EDF to trial flywheel energy storage

Variable renewables like solar and wind power offer huge potential, but they don’t provide a secure, reliable electricity supply 24 hours a day. Energy storage is the solution, and as the cost of storage technology continues to decline it is becoming a more viable option for local and national grids.

French electricity company EDF announced in November that it has partnered with German energy storage company Stornetic to test the performance of flywheel energy storage technology in a modern grid environment.

EDF will install a DuraStor Energy Storage device from Stornetic at its Concept Grid site, a smart grid test facility near Paris.

The device, which operates mechanically without the use of chemicals, will allow EDF to transform electrical energy into rotation energy and store it.

It is designed for more than one million charging cycles and retains its full capacity throughout its lifetime, Stornetic claims.

“We believe that energy storage solutions will play a key role in the upcoming transformations of the electrical systems,” commented Etienne Brière, renewables and storage programme director at EDF’s R&D unit. “Thanks to the unique EDF experimental facility of Concept Grid, we are able to reproduce real distribution networks and test innovative electrical equipment in fully controllable conditions of operation. Thus, as one of the promising storage solutions, we are very excited to assess the performances of the Stornetic technology regarding various applications such as renewables smoothing or frequency regulation.”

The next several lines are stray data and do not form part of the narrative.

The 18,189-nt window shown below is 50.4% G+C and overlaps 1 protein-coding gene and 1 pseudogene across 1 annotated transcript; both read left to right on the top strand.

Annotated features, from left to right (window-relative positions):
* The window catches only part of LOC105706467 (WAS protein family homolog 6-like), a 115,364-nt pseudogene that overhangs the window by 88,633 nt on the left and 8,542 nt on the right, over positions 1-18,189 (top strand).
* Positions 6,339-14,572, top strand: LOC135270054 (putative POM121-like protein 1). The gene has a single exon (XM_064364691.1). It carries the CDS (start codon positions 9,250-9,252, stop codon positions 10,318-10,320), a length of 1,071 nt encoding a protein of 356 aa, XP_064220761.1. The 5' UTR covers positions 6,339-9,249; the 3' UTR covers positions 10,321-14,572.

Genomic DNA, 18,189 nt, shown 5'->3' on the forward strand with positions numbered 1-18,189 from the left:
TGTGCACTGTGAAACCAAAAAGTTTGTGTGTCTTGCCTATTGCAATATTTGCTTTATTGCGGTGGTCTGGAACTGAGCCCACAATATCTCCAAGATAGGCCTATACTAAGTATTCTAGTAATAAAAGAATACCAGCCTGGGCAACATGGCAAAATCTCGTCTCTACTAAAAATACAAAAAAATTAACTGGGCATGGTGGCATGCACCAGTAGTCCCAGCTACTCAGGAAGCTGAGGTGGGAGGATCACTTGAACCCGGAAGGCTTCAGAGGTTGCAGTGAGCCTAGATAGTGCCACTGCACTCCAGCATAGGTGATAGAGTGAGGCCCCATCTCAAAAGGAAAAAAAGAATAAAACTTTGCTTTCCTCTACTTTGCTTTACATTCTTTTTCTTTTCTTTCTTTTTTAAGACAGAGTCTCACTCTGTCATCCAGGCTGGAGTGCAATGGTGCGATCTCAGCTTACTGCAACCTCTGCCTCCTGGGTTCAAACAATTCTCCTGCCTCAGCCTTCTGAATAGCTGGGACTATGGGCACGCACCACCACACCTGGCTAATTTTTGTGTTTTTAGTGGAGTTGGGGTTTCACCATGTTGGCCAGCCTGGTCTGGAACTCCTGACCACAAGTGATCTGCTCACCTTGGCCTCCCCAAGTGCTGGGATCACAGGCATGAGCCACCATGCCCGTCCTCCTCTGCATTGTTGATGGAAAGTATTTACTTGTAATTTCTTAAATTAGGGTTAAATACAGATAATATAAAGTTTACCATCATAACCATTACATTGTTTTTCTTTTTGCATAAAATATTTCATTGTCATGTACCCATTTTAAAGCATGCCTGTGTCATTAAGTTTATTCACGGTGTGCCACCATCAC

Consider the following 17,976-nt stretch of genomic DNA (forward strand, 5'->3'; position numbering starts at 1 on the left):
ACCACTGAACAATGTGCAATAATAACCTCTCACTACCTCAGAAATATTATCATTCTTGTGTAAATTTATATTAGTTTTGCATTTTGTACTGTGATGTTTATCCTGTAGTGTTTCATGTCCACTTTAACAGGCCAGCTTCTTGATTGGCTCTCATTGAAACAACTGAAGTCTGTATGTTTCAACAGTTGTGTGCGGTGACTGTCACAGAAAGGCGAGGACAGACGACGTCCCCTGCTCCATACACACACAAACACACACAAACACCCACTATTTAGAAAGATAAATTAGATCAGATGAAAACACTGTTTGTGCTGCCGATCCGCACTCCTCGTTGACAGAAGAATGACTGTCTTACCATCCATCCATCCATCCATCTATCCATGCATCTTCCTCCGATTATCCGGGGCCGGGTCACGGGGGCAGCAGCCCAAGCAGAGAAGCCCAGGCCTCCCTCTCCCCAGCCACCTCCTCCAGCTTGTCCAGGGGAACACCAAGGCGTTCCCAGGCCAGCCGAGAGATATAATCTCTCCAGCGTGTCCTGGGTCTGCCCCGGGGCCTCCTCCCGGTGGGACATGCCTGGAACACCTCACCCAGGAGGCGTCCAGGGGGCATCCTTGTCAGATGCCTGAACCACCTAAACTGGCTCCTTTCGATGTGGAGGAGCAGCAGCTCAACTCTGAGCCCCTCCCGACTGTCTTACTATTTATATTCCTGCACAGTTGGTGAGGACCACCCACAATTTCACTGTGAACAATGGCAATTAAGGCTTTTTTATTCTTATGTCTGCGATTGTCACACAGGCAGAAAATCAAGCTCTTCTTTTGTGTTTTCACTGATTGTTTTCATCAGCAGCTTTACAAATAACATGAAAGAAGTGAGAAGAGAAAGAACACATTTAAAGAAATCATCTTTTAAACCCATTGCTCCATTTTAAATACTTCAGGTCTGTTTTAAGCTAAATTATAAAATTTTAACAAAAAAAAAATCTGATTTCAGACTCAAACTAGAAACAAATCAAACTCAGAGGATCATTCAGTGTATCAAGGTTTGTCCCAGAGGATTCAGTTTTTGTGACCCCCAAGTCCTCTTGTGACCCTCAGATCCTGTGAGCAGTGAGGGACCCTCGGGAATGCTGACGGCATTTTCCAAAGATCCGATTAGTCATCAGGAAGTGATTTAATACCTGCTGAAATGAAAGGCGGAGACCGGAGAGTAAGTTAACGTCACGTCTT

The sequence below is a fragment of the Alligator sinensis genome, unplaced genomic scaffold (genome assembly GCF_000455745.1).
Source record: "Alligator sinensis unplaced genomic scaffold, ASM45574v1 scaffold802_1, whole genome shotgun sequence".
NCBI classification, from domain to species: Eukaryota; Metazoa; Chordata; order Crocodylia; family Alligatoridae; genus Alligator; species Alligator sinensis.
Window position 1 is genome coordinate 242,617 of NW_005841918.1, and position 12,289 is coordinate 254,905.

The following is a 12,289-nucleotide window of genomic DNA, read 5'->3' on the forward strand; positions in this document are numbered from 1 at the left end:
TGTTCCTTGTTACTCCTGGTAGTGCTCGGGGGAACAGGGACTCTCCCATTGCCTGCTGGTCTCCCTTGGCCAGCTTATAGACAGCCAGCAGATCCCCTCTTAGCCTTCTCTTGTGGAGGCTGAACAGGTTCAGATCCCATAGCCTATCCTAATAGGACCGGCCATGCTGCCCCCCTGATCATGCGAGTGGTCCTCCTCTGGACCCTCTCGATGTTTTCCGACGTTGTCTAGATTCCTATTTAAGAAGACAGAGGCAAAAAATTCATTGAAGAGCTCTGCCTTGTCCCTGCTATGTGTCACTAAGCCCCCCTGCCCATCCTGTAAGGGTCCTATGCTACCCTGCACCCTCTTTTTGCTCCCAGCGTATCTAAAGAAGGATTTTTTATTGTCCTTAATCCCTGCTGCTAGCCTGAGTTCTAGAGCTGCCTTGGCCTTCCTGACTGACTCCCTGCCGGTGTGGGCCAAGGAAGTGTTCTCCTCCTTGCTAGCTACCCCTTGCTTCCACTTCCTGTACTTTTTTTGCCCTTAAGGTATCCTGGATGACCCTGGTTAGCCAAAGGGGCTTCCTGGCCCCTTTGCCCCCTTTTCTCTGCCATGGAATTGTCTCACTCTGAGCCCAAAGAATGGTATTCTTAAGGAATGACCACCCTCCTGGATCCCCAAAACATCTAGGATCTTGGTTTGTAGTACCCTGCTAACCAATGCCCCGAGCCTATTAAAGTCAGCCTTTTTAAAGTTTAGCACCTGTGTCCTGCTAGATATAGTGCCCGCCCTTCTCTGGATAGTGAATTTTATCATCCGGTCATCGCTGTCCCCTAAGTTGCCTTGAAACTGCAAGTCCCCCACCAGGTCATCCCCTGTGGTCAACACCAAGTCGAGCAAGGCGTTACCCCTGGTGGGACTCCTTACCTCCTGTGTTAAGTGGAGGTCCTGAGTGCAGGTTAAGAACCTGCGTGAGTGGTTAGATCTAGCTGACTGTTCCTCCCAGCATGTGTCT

The Concept Grid laboratory aims to reduce the time to market of new smart grid technologies by helping manufacturers, start-ups and academics understand and meet the challenges of a real grid environment. It is composed of 10 km of real electrical medium and low voltage networks, together with several substations and test areas and five small houses fitted with local generation.

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